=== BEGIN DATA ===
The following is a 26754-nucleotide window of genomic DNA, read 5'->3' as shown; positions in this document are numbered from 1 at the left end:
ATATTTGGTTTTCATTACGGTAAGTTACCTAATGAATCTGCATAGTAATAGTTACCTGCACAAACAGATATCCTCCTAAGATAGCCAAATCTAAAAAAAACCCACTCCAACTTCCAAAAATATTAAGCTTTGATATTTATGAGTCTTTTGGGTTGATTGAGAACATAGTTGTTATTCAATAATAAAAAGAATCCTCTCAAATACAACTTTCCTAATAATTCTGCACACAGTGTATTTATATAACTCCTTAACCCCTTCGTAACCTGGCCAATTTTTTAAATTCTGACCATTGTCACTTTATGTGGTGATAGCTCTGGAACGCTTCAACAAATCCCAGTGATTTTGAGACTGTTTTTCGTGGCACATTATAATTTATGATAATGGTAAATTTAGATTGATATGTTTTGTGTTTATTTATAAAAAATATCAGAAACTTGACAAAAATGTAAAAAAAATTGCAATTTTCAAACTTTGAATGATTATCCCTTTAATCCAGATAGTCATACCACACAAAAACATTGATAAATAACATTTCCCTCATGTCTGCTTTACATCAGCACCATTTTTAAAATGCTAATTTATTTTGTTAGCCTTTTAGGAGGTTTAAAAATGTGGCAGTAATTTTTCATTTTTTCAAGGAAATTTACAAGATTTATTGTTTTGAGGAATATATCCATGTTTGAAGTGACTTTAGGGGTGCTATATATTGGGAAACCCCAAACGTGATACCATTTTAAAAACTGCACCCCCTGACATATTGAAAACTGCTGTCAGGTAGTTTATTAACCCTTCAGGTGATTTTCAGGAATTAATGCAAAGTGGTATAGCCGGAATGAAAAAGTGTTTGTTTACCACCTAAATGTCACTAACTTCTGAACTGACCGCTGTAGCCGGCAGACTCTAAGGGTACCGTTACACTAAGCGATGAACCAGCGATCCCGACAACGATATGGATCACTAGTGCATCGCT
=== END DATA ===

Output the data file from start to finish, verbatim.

The following is a 26754-nucleotide window of genomic DNA, read 5'->3' as shown; positions in this document are numbered from 1 at the left end:
ATATTTGGTTTTCATTACGGTAAGTTACCTAATGAATCTGCATAGTAATAGTTACCTGCACAAACAGATATCCTCCTAAGATAGCCAAATCTAAAAAAAACCCACTCCAACTTCCAAAAATATTAAGCTTTGATATTTATGAGTCTTTTGGGTTGATTGAGAACATAGTTGTTATTCAATAATAAAAAGAATCCTCTCAAATACAACTTTCCTAATAATTCTGCACACAGTGTATTTATATAACTCCTTAACCCCTTCGTAACCTGGCCAATTTTTTAAATTCTGACCATTGTCACTTTATGTGGTGATAGCTCTGGAACGCTTCAACAAATCCCAGTGATTTTGAGACTGTTTTTCGTGGCACATTATAATTTATGATAATGGTAAATTTAGATTGATATGTTTTGTGTTTATTTATAAAAAATATCAGAAACTTGACAAAAATGTAAAAAAAATTGCAATTTTCAAACTTTGAATGATTATCCCTTTAATCCAGATAGTCATACCACACAAAAACATTGATAAATAACATTTCCCTCATGTCTGCTTTACATCAGCACCATTTTTAAAATGCTAATTTATTTTGTTAGCCTTTTAGGAGGTTTAAAAATGTGGCAGTAATTTTTCATTTTTTCAAGGAAATTTACAAGATTTATTGTTTTGAGGAATATATCCATGTTTGAAGTGACTTTAGGGGTGCTATATATTGGGAAACCCCAAACGTGATACCATTTTAAAAACTGCACCCCCTGACATATTGAAAACTGCTGTCAGGTAGTTTATTAACCCTTCAGGTGATTTTCAGGAATTAATGCAAAGTGGTATAGCCGGAATGAAAAAGTGTTTGTTTACCACCTAAATGTCACTAACTTCTGAACTGACCGCTGTAGCCGGCAGACTCTAAGGGTACCGTTACACTAAGCGATGAACCAGCGATCCCGACAACGATATGGATCACTAGTGCATCGCT